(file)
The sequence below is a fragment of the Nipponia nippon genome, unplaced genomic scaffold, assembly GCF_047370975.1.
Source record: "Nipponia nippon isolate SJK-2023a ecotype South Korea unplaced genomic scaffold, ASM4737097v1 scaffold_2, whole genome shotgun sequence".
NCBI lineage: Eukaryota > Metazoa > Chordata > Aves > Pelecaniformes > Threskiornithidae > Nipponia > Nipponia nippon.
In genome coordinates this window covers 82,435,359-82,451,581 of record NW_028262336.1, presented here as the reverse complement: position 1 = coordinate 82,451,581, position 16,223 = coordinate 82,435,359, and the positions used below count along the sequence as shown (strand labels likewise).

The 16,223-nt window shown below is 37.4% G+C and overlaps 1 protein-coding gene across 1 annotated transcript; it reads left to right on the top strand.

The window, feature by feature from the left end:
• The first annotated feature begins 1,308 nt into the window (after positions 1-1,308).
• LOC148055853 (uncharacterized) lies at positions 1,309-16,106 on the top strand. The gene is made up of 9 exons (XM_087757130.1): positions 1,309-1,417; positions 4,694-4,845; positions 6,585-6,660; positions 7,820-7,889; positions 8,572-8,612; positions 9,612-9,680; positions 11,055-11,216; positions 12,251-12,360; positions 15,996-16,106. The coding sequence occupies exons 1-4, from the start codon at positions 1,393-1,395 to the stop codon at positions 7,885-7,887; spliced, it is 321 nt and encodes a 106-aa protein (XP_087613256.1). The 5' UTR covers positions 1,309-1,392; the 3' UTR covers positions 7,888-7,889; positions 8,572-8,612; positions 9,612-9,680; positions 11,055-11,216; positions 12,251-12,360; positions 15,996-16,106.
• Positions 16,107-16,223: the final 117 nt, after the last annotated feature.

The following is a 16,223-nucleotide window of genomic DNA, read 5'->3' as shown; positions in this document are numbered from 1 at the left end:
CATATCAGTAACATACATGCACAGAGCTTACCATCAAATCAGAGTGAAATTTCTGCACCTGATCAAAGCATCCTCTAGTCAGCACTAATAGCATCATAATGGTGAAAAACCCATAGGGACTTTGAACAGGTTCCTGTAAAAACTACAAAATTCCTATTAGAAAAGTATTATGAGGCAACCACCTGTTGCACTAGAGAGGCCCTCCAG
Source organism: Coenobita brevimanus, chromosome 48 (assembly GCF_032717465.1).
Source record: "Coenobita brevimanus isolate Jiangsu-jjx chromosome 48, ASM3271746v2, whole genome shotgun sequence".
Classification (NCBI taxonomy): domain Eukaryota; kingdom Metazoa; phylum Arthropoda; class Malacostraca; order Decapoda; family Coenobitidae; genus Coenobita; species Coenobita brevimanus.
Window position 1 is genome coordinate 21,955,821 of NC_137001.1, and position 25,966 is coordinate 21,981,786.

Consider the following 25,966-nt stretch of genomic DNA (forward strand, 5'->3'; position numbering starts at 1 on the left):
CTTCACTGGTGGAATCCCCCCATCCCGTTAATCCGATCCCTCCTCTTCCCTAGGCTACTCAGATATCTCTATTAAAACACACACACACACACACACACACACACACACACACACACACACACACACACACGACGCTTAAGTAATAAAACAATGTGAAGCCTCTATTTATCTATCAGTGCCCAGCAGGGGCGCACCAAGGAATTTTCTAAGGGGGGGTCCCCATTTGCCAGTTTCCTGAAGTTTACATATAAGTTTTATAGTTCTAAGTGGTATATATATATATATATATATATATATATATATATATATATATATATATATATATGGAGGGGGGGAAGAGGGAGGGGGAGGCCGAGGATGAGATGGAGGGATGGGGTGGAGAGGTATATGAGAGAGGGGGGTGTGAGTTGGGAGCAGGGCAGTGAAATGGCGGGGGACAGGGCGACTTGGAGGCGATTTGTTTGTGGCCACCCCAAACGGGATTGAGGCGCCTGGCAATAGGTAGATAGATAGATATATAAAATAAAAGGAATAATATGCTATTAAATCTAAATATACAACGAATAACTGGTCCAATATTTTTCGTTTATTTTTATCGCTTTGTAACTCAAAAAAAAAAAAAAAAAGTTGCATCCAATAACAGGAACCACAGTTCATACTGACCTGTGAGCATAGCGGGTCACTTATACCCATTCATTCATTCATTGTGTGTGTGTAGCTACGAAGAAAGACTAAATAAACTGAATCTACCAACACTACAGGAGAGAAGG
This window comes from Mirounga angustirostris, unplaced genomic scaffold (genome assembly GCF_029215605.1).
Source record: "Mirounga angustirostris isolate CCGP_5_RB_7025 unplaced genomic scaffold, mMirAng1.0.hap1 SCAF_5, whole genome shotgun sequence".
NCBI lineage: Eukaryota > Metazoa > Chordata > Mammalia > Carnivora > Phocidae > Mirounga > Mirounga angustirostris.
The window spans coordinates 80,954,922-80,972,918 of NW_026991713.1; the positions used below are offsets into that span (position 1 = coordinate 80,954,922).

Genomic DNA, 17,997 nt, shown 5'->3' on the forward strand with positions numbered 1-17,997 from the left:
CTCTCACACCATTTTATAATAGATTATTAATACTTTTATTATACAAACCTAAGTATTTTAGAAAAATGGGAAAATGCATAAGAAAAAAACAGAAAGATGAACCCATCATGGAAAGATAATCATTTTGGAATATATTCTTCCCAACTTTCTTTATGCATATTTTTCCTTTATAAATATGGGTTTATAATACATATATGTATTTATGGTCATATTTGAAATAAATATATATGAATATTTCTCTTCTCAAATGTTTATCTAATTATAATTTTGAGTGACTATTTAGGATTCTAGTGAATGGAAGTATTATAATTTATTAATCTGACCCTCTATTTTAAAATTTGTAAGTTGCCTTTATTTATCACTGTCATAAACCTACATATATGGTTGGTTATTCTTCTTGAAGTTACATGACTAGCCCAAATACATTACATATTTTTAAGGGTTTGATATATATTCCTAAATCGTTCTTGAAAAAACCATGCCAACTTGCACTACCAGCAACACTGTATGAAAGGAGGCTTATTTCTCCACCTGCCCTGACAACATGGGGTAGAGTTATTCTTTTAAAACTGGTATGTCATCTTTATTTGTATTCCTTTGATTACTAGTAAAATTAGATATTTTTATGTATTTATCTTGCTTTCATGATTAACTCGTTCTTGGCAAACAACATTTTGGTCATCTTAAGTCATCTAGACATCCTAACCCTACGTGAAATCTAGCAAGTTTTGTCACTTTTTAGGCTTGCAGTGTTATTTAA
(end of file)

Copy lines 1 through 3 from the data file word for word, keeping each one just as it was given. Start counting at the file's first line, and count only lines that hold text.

The sequence below is a fragment of the Nipponia nippon genome, unplaced genomic scaffold, assembly GCF_047370975.1.
Source record: "Nipponia nippon isolate SJK-2023a ecotype South Korea unplaced genomic scaffold, ASM4737097v1 scaffold_2, whole genome shotgun sequence".
NCBI lineage: Eukaryota > Metazoa > Chordata > Aves > Pelecaniformes > Threskiornithidae > Nipponia > Nipponia nippon.